Perhaps this title is a slightly remote subject for the entomologist, but being the book review editor must have some perks, so I read it anyway. The only insects encountered on the ship’s three-year mission were the sea skaters, Halobates — indeed these are the only insects known to inhabit the open oceans of the world. I recently came across Francis Buchanon White’s 1883 monograph on the species encountered during the Challenger voyage, in the RES library. It is inscribed on the paper wrappers to the society with the kind regards of the author, and follows the standard inscrutable erudite descriptive style of the day — a useful and important reference book, but not really very readable.
Bell’s book, however, is eminently readable, from start to finish, and cleverly mixes the scientific detail of the discoveries with personal anecdotes from the ship’s log and crew journals, and puts them into the historical perspective of what was (still is) a formative period of international exploration, empire, and scientific advancement.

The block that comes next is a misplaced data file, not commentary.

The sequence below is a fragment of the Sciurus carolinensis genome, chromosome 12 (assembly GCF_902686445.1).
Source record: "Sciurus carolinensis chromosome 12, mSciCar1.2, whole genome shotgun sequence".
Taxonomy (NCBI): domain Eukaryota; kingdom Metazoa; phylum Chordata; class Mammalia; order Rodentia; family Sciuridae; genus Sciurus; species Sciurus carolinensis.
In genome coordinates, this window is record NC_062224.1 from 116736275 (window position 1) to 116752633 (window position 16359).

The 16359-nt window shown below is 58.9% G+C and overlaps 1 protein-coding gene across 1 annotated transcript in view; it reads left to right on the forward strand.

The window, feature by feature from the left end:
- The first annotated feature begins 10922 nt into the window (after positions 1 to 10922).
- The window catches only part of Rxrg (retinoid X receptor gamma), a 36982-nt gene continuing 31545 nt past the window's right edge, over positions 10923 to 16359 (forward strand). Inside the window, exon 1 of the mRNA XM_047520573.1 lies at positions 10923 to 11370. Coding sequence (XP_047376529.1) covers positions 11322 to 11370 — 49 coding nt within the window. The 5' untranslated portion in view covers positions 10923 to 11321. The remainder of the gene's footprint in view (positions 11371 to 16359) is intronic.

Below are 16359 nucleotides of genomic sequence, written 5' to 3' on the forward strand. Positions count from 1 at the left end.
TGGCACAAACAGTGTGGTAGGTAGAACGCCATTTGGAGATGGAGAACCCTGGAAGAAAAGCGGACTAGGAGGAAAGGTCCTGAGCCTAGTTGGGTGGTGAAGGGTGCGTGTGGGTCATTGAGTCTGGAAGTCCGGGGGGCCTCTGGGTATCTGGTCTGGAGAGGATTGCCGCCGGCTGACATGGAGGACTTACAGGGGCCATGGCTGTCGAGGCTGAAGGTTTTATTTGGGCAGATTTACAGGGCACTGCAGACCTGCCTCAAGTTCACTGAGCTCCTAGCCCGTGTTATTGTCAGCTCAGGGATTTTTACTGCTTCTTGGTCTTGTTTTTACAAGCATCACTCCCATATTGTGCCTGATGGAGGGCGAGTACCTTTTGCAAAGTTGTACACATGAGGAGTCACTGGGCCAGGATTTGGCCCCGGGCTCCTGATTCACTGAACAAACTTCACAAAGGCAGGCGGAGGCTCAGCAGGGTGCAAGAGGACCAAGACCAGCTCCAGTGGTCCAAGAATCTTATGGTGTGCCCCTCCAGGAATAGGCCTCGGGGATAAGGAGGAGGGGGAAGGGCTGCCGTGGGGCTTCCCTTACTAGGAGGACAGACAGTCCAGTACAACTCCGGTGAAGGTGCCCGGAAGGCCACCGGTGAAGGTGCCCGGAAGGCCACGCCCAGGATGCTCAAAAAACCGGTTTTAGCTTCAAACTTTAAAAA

Despite what members of this society might like to think about insect diversity, most types of animal on Earth actually live in the sea. We still know very little about the vast majority of them, and when some of them were first hauled up from the abyssal depths by a dredge trailed down on thousands of metres of rope (up to the full 5000 fathoms of), almost every new creature was a revelation that meant rewriting textbooks and reconsidering how they all fitted together into the grand scheme of things.
My knowledge of marine biology was sketchy at best when I started reading this book. To be honest, it’s still pretty sketchy, but I now have a much better understanding of why this voyage made national news headlines for three years, why the officers and scientists were feted by royalty, and why the hardships of working long boring shifts in arduous conditions meant that so many of the working crew (60 out of 243) deserted ship at the many exploratory or restocking landfalls across the world. It’s best read in the comfort of your own home.
Incidentally, Stuart Reynolds has written a fabulous piece on insects (or the general lack thereof) in the sea in Antenna 47(1) pp. 7–15.